JUST IN: The War in Ukraine Has Caused 'Tectonic Change' in U.S. Security Assistance, Official Says
One year after the Russian invasion of Ukraine, the United States is facing the ripple effects of the “tectonic change” in U.S. assistance and foreign military sales prompted by the need to support Ukraine, said a senior U.S. official.
Since the start of the war, the United States has provided nearly $30 billion in security assistance, said Jessica Lewis, assistant secretary of state for the bureau of political-military affairs, during a conversation with defense reporters Feb. 24.
“I believe that what we have done — the scope, scale and speed of that work — is part of what makes this tectonic change in security assistance,” she said.
The Bureau of Political-Military Affairs designates itself as the “principal link” to the Defense Department, providing policy direction in international security, military operations, defense strategy and defense trade.
At the start of the Russian invasion, the United States began with “[incredible] focus” on getting weapons across the border “as quickly as we could. We needed to have weapons that were available and immediately close by and helpful in the fight.”
Ukraine has received myriad weapons systems from around the world and proved “incredibly adept” at bringing them in, Lewis said.
“And then we saw the Ukrainians take them and use them to incredible effect at the beginning of the war, and then throughout the war, our focus has been on getting the Ukrainians what they need as the war evolved,” she added.
And as the war has evolved, so has U.S. security assistance, she said.
In the past year, the PM bureau has used the Presidential Drawdown Authority — authority to draw from Defense Department stocks to provide directly to Ukraine — an unprecedented 32 times, accounting for about $20 billion, Lewis said.
Prior to the war in Ukraine, the cap on the authority was $100 million per year, Lewis said, adding “maybe we would use it once or twice a year.” Requests are currently moving through the PM bureau within 24 to 48 hours, which Lewis described as “incredible speed.”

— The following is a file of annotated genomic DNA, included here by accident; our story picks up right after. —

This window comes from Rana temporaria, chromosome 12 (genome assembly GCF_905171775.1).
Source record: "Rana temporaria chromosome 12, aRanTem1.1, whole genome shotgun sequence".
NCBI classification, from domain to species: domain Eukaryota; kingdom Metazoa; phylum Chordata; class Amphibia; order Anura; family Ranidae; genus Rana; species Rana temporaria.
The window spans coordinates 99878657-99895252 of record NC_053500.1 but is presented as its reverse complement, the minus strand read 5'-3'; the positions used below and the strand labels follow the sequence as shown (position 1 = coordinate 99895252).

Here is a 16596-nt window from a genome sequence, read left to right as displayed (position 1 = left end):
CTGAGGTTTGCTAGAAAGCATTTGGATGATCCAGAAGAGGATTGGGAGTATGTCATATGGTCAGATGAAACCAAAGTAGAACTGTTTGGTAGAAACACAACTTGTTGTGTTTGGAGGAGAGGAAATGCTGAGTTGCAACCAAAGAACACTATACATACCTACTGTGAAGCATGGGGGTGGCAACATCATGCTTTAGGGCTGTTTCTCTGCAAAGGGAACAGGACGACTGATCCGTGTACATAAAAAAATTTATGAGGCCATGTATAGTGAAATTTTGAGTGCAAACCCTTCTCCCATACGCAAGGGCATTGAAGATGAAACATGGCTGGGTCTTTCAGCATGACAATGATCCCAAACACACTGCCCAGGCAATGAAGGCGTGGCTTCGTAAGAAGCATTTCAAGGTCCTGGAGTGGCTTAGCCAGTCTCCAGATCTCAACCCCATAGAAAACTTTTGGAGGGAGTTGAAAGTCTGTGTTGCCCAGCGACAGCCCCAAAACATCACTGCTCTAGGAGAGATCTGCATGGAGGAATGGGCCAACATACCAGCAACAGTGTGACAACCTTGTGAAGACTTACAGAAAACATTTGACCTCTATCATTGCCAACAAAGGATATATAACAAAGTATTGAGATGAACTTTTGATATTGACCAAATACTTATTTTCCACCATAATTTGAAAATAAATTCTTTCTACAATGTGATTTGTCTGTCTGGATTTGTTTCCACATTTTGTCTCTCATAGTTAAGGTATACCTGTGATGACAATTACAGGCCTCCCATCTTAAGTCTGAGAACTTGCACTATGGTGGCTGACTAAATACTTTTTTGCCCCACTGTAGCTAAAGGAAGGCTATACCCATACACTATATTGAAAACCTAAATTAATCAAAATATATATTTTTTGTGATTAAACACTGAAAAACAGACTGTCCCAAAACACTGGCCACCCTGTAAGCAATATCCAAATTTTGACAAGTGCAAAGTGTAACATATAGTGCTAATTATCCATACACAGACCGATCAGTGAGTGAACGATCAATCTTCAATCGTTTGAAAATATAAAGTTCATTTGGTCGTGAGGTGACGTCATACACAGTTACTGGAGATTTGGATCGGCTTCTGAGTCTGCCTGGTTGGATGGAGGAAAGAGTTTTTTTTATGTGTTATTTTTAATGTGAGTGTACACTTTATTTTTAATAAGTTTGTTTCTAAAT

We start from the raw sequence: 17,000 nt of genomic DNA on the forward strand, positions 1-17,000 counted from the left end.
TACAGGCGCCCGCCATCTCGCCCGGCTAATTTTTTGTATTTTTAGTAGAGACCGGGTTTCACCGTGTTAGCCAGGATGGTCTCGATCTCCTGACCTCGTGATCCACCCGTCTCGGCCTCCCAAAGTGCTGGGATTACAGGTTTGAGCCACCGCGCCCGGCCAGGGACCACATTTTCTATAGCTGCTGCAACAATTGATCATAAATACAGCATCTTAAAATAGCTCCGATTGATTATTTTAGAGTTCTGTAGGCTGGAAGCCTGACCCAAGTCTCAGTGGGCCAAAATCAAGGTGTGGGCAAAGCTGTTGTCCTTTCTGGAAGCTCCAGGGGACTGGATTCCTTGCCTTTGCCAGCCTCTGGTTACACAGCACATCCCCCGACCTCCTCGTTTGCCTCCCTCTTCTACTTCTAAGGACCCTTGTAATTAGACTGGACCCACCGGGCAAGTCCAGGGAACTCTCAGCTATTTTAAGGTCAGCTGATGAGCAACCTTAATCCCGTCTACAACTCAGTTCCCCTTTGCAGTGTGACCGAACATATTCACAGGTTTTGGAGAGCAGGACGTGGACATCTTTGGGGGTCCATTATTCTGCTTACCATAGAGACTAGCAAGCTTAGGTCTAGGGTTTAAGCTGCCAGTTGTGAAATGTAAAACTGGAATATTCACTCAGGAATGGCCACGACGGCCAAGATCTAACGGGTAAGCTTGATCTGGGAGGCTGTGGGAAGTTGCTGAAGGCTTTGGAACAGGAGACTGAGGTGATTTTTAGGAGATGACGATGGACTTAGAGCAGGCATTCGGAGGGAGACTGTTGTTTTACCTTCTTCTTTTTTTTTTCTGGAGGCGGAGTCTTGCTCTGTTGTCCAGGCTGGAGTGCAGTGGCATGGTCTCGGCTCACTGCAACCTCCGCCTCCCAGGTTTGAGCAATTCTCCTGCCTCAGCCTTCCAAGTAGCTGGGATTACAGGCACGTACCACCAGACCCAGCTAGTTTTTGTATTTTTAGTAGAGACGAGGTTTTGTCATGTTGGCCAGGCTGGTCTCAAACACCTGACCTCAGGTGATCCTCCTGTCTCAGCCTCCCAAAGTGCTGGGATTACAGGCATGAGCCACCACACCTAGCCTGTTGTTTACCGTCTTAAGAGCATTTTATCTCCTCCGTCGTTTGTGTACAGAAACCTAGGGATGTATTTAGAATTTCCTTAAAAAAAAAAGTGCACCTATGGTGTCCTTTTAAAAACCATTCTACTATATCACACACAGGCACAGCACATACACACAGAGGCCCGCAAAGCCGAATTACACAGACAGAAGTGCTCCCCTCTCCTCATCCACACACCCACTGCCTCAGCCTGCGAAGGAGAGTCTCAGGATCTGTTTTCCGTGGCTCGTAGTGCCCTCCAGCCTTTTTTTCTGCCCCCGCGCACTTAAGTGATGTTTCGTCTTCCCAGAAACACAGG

One contributor to the “tectonic change” over the past year has been the reach beyond Ukraine to eastern flank countries, where they have seen a “massive” transition away from Russian equipment, she said. The war in Ukraine has intensified an already-growing trend of countries moving to NATO-compatible militaries, she added.
“We are seeing countries coming to us and saying, ‘Look, we may need to diversify in ways that [we] haven’t before,’” Lewis said, as countries observe what she called a “strategic failure for Russia.”
Countries are questioning Russian equipment and Russia’s ability to continue providing it, she said.
With nations looking for alternatives to Russian equipment, there’s an opportunity for the United States to investigate filling that gap, and “it does make sense for us to offer countries a choice. And I think that’s how we’re thinking about it,” she said.
“Some countries are interested in moving equipment to Ukraine, and some countries are simply saying, ‘Hey, this equipment — we can’t get supplies, we can’t get parts, and so we’re looking at how to move forward in a different way,’” she said.
The need to supply Ukraine and meet the needs of countries looking for alternatives to Russian weapons is adding more pressure on the U.S. defense industrial base. The PM bureau and Defense Department are working together to find solutions, she said.
For example, the United States has provided “really significant military sales” to Taiwan, contributing to the production challenges, she said. The foreign military sales process can be complicated as are many of the weapons being produced, she added.
Adding to the stresses on the defense industrial base is the struggle to hire and retain the necessary workforce since the COVID-19 pandemic. Mass retirements and an inability to attract a new generation have plagued production in the United States, she said.
While supply chain issues have also plagued the industrial base over the past year, Lewis said she thinks they have gotten “much, much better.”
One possible solution to meeting the demand for weapons is through foreign co-production, she said. Co-production is negotiated by U.S. companies, not by the U.S. government, she added.
“So I think if companies think that is a way that makes sense for them to move forward, that would be something that would be worth considering,” she said.
The tectonic shift to western and U.S. military equipment has also made sustainment and maintenance “mission critical,” she said.
“As you get these more sophisticated systems, you have to be more sophisticated with your ability to take care of them, maintain them,” she continued. “And that’s a long-term investment, both in Ukraine … and in the eastern flank.”
The United States has focused on building not just tactical capabilities, but sustainment capabilities, she said. The Ukrainians are not only using weapons effectively, they are maintaining them effectively. “I don’t think we can underestimate how important that is,” she said.
Topics: Foreign Military Sales